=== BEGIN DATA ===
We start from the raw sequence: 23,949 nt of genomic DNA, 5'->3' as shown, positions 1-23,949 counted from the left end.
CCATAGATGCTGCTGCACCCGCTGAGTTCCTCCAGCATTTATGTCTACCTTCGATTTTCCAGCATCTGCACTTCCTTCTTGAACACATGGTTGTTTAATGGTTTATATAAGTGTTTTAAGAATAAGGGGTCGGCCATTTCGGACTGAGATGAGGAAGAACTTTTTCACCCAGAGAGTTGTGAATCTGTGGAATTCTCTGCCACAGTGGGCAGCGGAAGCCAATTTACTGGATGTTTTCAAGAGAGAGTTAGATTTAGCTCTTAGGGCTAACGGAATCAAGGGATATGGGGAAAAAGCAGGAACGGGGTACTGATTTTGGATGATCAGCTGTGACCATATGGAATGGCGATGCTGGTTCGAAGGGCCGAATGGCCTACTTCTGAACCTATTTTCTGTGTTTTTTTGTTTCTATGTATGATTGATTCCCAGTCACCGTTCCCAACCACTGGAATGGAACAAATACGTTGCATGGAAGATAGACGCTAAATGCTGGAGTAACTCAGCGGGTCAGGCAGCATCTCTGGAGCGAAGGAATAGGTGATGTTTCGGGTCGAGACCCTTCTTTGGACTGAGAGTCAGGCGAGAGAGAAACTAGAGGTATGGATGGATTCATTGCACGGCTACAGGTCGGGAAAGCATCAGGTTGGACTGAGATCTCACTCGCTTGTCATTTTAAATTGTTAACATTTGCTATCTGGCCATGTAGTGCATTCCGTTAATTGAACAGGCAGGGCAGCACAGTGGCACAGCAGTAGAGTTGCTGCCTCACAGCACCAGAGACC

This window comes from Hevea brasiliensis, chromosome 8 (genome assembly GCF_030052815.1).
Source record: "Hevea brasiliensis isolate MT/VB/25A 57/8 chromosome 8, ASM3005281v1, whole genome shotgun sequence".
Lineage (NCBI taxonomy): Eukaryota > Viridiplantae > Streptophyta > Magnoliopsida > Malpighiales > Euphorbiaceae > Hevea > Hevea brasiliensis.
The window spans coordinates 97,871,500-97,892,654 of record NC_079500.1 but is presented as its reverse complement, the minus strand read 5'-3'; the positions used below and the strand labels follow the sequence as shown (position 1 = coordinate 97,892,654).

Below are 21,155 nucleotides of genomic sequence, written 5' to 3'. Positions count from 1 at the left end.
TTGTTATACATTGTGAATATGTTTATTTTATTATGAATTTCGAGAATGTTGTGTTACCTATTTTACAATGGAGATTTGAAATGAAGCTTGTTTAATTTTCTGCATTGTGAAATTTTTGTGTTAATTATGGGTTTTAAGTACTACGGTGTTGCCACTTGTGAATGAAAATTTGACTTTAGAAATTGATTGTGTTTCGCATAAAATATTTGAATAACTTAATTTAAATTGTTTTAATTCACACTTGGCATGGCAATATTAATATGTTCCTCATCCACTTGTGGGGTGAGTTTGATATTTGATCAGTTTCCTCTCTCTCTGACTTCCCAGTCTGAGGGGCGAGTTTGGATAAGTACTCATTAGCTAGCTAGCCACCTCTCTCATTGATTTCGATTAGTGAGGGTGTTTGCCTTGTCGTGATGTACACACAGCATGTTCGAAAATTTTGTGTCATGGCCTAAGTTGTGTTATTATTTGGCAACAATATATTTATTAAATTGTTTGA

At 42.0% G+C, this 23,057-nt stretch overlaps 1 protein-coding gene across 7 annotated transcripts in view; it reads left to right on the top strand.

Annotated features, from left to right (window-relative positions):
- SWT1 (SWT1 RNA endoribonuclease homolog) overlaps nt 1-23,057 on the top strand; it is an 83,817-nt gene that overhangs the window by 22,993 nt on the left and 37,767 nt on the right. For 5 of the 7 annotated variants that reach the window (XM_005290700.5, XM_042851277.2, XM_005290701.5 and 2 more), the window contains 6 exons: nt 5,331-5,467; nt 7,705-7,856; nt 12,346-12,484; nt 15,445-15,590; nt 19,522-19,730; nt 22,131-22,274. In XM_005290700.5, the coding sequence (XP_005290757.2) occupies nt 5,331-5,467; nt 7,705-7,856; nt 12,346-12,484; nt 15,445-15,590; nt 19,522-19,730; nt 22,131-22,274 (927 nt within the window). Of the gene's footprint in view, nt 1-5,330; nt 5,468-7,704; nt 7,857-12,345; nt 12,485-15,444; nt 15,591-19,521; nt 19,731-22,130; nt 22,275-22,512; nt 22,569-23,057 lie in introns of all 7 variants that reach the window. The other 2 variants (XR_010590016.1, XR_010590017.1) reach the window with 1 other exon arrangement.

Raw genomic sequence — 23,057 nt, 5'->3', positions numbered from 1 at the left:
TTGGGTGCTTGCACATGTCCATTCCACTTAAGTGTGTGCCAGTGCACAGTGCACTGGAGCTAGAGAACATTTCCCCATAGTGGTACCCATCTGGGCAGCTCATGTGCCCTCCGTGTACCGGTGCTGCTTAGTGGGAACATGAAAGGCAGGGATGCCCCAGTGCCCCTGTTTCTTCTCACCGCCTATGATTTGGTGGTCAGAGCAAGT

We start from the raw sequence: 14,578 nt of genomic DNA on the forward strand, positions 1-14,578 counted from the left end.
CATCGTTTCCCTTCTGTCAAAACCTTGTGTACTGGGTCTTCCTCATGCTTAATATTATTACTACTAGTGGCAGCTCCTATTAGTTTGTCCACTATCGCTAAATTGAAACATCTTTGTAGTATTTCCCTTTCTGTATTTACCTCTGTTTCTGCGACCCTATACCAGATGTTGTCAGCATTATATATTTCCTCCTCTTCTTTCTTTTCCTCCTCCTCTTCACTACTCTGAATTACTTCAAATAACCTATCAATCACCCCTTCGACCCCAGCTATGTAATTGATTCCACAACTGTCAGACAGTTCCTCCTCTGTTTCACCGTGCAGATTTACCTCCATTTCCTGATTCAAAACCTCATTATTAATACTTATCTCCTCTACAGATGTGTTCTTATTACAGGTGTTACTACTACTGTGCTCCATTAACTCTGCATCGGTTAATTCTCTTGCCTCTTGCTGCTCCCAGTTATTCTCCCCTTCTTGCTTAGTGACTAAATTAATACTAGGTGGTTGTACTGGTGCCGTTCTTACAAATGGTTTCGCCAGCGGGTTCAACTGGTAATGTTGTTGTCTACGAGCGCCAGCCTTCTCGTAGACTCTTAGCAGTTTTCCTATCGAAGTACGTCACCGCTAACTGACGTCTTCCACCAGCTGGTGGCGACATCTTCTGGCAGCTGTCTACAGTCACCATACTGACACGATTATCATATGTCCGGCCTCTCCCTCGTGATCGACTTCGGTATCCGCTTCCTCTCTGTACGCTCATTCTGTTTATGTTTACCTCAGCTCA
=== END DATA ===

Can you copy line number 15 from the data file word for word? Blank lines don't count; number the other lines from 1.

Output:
CATCGTTTCCCTTCTGTCAAAACCTTGTGTACTGGGTCTTCCTCATGCTTAATATTATTACTACTAGTGGCAGCTCCTATTAGTTTGTCCACTATCGCTAAATTGAAACATCTTTGTAGTATTTCCCTTTCTGTATTTACCTCTGTTTCTGCGACCCTATACCAGATGTTGTCAGCATTATATATTTCCTCCTCTTCTTTCTTTTCCTCCTCCTCTTCACTACTCTGAATTACTTCAAATAACCTATCAATCACCCCTTCGACCCCAGCTATGTAATTGATTCCACAACTGTCAGACAGTTCCTCCTCTGTTTCACCGTGCAGATTTACCTCCATTTCCTGATTCAAAACCTCATTATTAATACTTATCTCCTCTACAGATGTGTTCTTATTACAGGTGTTACTACTACTGTGCTCCATTAACTCTGCATCGGTTAATTCTCTTGCCTCTTGCTGCTCCCAGTTATTCTCCCCTTCTTGCTTAGTGACTAAATTAATACTAGGTGGTTGTACTGGTGCCGTTCTTACAAATGGTTTCGCCAGCGGGTTCAACTGGTAATGTTGTTGTCTACGAGCGCCAGCCTTCTCGTAGACTCTTAGCAGTTTTCCTATCGAAGTACGTCACCGCTAACTGACGTCTTCCACCAGCTGGTGGCGACATCTTCTGGCAGCTGTCTACAGTCACCATACTGACACGATTATCATATGTCCGGCCTCTCCCTCGTGATCGACTTCGGTATCCGCTTCCTCTCTGTACGCTCATTCTGTTTATGTTTACCTCAGCTCA